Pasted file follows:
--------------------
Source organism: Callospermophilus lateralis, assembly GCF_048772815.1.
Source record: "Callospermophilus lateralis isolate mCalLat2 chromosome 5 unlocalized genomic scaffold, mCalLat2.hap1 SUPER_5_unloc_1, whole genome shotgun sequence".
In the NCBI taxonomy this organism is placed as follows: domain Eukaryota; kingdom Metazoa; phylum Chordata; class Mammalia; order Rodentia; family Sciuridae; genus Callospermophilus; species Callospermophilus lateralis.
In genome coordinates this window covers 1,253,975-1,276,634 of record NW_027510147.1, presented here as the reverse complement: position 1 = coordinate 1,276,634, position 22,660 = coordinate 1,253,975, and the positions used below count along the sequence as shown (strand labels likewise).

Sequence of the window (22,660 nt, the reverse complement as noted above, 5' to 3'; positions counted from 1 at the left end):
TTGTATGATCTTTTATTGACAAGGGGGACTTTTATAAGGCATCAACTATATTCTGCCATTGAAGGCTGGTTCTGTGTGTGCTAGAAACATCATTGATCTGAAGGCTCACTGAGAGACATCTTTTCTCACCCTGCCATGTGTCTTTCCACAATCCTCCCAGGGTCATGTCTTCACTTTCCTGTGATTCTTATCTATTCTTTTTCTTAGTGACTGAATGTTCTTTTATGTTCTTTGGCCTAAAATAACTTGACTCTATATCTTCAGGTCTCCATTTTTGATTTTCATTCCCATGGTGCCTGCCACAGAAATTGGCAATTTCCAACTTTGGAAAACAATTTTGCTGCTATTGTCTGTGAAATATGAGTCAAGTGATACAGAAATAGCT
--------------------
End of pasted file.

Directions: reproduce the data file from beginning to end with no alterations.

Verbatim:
Source organism: Callospermophilus lateralis, assembly GCF_048772815.1.
Source record: "Callospermophilus lateralis isolate mCalLat2 chromosome 5 unlocalized genomic scaffold, mCalLat2.hap1 SUPER_5_unloc_1, whole genome shotgun sequence".
In the NCBI taxonomy this organism is placed as follows: domain Eukaryota; kingdom Metazoa; phylum Chordata; class Mammalia; order Rodentia; family Sciuridae; genus Callospermophilus; species Callospermophilus lateralis.
In genome coordinates this window covers 1,253,975-1,276,634 of record NW_027510147.1, presented here as the reverse complement: position 1 = coordinate 1,276,634, position 22,660 = coordinate 1,253,975, and the positions used below count along the sequence as shown (strand labels likewise).

Sequence of the window (22,660 nt, the reverse complement as noted above, 5' to 3'; positions counted from 1 at the left end):
TTGTATGATCTTTTATTGACAAGGGGGACTTTTATAAGGCATCAACTATATTCTGCCATTGAAGGCTGGTTCTGTGTGTGCTAGAAACATCATTGATCTGAAGGCTCACTGAGAGACATCTTTTCTCACCCTGCCATGTGTCTTTCCACAATCCTCCCAGGGTCATGTCTTCACTTTCCTGTGATTCTTATCTATTCTTTTTCTTAGTGACTGAATGTTCTTTTATGTTCTTTGGCCTAAAATAACTTGACTCTATATCTTCAGGTCTCCATTTTTGATTTTCATTCCCATGGTGCCTGCCACAGAAATTGGCAATTTCCAACTTTGGAAAACAATTTTGCTGCTATTGTCTGTGAAATATGAGTCAAGTGATACAGAAATAGCT